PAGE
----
Yesterday, the Los Angeles Clippers traveled to play the Dallas Mavericks for the first time since DeAndre Jordan's wild free agency debacle. After agreeing to sign with Dallas over the summer in principle, a much-publicized tug-of-war began between Clippers and Mavericks players when it became clear Jordan wasn't totally sure about committing. Eventually, he was essentially held hostage in his own home until he signed a contract extension with the Clippers, demonstrating his apparent lack of personal willpower.
Needless to say, Dallas fans were initially very excited to welcome the big man to the Mavericks, then incredibly shocked when he went back on his word. As anyone who's ever been spurned does, they took it personally and became rather upset. So when the Clippers came to town, fans wasted no time in raining boos down upon him. In general it was all rather harmless, if embarrassing for Jordan, who likely didn't need a reminder that he could have handled the situation better.
However, ESPN broadcaster Jeff Van Gundy made a hard-hitting point during the game in reference to the booing, calling out fans for setting a double standard with such disgust for Jordan, but finding excuses for "someone like Greg Hardy."
Said Van Gundy:
"I would also like the Dallas fans to acknowledge the sheer lunacy and absurdity that they're booing DeAndre Jordan tonight, and they'll be cheering someone like Greg Hardy on Sunday. That, to me, is absurd. All this guy did was change his mind."
Hardy is a defensive end for the Dallas Cowboys of the NFL who was arrested for assaulting Nicole Holder, his ex-girlfriend, a year and a half ago. He did end up being convicted of assault in a bench trial, but the charges were dismissed on appeal and Holder has been quiet ever since the immediate aftermath of the incident. Hardy maintains his innocence "until proven guilty," and although he missed significant time from the NFL, is playing consistently at a high level this year.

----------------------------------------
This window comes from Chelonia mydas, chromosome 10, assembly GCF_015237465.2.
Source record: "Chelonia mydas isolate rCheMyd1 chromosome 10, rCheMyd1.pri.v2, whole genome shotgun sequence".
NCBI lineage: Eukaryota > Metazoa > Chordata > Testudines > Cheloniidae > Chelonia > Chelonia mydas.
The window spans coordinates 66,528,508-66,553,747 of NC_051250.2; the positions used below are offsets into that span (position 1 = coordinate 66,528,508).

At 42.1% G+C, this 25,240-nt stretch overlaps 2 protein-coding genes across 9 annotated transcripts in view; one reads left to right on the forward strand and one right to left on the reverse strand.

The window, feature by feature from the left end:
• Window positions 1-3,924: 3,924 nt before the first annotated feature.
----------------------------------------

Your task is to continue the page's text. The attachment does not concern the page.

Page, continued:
So this all begs the question: Is it OK to cheer for him?
Sadly, Hardy is not the first high-profile athlete to be at the center of a domestic violence issue. Last season, Ray Rice of the Baltimore Ravens was revealed to have physically beaten and dragged his fiance, of which the NFL had knowledge and still failed to hand down an appropriate punishment for. Rice is no longer playing football and currently working for his second chance, but if he ever gets it, how would fans of his new team react? How should they react?
The ridiculous punishment system of the NFL notwithstanding, athletes who have been involved with horrible acts like domestic abuse should in theory be viewed with the same negativity as any similar transgressor. Van Gundy's point about the double standard of booing DeAndre Jordan and cheering when Greg Hardy makes a big play rings very loud and true though—isn't that a ludicrous way to behave in the context of a sports game? Or should we separate a player's off-field persona from what he does when he's at work?
There's perhaps no "right" answer to the question, even if there is a clear moral divide. In general, if you're passionate about your sports team, you want them to win as a team, and many individual efforts go into that win. Dallas Cowboys fans shouldn't feel bad for wanting their team to win even if one of the players responsible for that collective effort is blatantly guilty of domestic abuse. At the same time, it would likely be preferred if Hardy at least showed some remorse instead of defiance throughout this whole scandal. Whether or not we will ever know exactly what happened, it's hard to give the guy the benefit of the doubt when he seems to think he's the victim.
Naturally, if professional sports leagues got their act together when it comes to appropriately dealing with athletes who clearly demonstrate themselves to be horrible role models off the field, this dilemma of whether or not it's OK to cheer for them wouldn't be much of an issue.
At the very least though, Van Gundy's right: as a fan, make sure to be aware who you cheer and boo for and why. Sometimes there are bigger things at play than just winning and losing.
Cover image: Pixabay